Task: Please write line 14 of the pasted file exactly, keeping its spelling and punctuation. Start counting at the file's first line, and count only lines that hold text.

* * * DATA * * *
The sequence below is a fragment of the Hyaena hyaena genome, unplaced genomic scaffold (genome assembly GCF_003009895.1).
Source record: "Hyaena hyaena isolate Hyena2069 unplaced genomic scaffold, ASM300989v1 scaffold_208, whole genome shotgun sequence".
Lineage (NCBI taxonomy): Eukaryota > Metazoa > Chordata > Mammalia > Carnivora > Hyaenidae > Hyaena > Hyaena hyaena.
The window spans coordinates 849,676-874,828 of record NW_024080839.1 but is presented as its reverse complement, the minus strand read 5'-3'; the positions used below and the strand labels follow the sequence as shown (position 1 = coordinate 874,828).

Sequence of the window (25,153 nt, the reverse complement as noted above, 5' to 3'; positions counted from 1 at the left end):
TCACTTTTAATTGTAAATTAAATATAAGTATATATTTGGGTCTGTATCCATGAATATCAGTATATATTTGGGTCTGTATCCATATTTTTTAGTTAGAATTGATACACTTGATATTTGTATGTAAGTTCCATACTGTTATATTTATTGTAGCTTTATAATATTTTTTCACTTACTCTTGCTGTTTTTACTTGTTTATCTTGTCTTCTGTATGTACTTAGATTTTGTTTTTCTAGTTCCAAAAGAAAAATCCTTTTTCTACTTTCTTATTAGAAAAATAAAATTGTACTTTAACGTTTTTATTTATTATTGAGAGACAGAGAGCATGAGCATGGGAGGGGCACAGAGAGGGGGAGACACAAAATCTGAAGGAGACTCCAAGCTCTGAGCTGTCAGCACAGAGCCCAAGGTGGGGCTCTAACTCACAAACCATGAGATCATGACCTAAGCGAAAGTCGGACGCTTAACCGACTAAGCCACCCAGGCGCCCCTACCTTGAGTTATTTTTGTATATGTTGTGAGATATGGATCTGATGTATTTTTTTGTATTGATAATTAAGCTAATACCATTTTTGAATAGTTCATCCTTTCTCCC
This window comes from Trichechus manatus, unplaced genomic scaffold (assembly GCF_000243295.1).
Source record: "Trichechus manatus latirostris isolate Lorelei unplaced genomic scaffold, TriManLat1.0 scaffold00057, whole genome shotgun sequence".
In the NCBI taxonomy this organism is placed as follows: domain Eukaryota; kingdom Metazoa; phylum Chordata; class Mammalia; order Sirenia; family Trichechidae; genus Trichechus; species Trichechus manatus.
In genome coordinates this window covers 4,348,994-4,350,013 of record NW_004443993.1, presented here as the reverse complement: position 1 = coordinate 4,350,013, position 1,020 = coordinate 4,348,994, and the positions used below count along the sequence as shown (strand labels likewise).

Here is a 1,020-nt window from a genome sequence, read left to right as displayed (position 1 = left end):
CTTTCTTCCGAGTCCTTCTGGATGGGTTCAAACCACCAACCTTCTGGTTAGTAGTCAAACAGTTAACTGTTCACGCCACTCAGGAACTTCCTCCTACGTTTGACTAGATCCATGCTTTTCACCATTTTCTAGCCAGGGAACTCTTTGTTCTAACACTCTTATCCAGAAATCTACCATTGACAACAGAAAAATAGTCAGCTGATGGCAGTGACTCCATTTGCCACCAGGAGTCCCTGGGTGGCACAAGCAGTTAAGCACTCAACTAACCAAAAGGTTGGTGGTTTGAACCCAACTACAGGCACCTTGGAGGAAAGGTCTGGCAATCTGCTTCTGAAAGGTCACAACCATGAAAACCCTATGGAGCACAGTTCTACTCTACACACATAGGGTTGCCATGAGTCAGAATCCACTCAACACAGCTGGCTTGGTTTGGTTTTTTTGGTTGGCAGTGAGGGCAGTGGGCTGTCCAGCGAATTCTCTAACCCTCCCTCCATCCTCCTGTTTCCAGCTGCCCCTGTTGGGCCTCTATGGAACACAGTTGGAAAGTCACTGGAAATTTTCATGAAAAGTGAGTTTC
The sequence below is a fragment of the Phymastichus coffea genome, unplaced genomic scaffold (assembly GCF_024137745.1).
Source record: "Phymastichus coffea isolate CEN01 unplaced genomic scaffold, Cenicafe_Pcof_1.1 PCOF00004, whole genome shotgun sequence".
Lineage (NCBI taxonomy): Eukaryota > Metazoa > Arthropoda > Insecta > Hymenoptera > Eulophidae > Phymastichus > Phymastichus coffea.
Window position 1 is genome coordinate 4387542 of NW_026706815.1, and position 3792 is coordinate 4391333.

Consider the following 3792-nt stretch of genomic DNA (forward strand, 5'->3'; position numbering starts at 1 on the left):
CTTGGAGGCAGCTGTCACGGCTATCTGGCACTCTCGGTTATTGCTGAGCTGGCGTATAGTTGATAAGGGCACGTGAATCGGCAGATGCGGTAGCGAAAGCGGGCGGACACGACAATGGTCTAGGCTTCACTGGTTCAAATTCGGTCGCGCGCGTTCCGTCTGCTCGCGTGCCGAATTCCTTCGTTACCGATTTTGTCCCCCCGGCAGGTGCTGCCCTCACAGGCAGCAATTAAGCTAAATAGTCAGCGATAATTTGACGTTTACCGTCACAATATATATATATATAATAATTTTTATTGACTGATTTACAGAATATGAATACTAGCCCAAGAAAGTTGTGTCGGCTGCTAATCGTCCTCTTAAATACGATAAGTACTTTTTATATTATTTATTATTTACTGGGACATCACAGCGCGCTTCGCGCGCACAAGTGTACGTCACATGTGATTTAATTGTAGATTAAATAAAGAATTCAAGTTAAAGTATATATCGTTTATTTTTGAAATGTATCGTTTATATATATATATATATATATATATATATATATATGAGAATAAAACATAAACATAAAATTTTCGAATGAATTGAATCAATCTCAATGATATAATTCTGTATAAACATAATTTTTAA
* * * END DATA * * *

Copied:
Source record: "Phymastichus coffea isolate CEN01 unplaced genomic scaffold, Cenicafe_Pcof_1.1 PCOF00004, whole genome shotgun sequence".